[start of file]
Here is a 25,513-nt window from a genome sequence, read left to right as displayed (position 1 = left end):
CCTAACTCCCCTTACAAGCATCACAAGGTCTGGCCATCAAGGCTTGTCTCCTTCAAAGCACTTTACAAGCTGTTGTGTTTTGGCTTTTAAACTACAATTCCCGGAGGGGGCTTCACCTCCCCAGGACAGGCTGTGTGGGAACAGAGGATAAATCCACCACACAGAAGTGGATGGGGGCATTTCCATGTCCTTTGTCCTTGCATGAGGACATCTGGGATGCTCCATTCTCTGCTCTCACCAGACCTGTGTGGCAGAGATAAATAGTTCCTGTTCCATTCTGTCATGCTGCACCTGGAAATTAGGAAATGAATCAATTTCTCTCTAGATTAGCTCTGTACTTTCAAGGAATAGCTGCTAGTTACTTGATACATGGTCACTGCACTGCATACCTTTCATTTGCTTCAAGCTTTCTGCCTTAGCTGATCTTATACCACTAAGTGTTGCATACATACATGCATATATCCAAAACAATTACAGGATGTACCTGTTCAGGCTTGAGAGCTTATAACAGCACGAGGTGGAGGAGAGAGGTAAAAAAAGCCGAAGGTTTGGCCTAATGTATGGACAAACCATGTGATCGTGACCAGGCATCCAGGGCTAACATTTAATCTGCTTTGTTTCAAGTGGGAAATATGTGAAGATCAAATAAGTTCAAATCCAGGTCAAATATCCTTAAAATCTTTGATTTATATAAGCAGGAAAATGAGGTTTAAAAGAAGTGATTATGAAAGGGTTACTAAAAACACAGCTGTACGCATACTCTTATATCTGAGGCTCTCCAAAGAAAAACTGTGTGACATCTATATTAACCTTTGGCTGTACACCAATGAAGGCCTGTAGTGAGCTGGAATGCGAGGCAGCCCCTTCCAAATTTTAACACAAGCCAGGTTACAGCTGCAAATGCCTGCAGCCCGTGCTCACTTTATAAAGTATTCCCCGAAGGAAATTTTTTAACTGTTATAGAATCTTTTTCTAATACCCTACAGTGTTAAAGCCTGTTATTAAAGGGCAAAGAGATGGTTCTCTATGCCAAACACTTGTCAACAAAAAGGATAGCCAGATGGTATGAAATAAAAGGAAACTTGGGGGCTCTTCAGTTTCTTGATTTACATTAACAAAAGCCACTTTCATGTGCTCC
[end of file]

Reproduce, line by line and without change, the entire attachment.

Here is a 25,513-nt window from a genome sequence, read left to right as displayed (position 1 = left end):
CCTAACTCCCCTTACAAGCATCACAAGGTCTGGCCATCAAGGCTTGTCTCCTTCAAAGCACTTTACAAGCTGTTGTGTTTTGGCTTTTAAACTACAATTCCCGGAGGGGGCTTCACCTCCCCAGGACAGGCTGTGTGGGAACAGAGGATAAATCCACCACACAGAAGTGGATGGGGGCATTTCCATGTCCTTTGTCCTTGCATGAGGACATCTGGGATGCTCCATTCTCTGCTCTCACCAGACCTGTGTGGCAGAGATAAATAGTTCCTGTTCCATTCTGTCATGCTGCACCTGGAAATTAGGAAATGAATCAATTTCTCTCTAGATTAGCTCTGTACTTTCAAGGAATAGCTGCTAGTTACTTGATACATGGTCACTGCACTGCATACCTTTCATTTGCTTCAAGCTTTCTGCCTTAGCTGATCTTATACCACTAAGTGTTGCATACATACATGCATATATCCAAAACAATTACAGGATGTACCTGTTCAGGCTTGAGAGCTTATAACAGCACGAGGTGGAGGAGAGAGGTAAAAAAAGCCGAAGGTTTGGCCTAATGTATGGACAAACCATGTGATCGTGACCAGGCATCCAGGGCTAACATTTAATCTGCTTTGTTTCAAGTGGGAAATATGTGAAGATCAAATAAGTTCAAATCCAGGTCAAATATCCTTAAAATCTTTGATTTATATAAGCAGGAAAATGAGGTTTAAAAGAAGTGATTATGAAAGGGTTACTAAAAACACAGCTGTACGCATACTCTTATATCTGAGGCTCTCCAAAGAAAAACTGTGTGACATCTATATTAACCTTTGGCTGTACACCAATGAAGGCCTGTAGTGAGCTGGAATGCGAGGCAGCCCCTTCCAAATTTTAACACAAGCCAGGTTACAGCTGCAAATGCCTGCAGCCCGTGCTCACTTTATAAAGTATTCCCCGAAGGAAATTTTTTAACTGTTATAGAATCTTTTTCTAATACCCTACAGTGTTAAAGCCTGTTATTAAAGGGCAAAGAGATGGTTCTCTATGCCAAACACTTGTCAACAAAAAGGATAGCCAGATGGTATGAAATAAAAGGAAACTTGGGGGCTCTTCAGTTTCTTGATTTACATTAACAAAAGCCACTTTCATGTGCTCC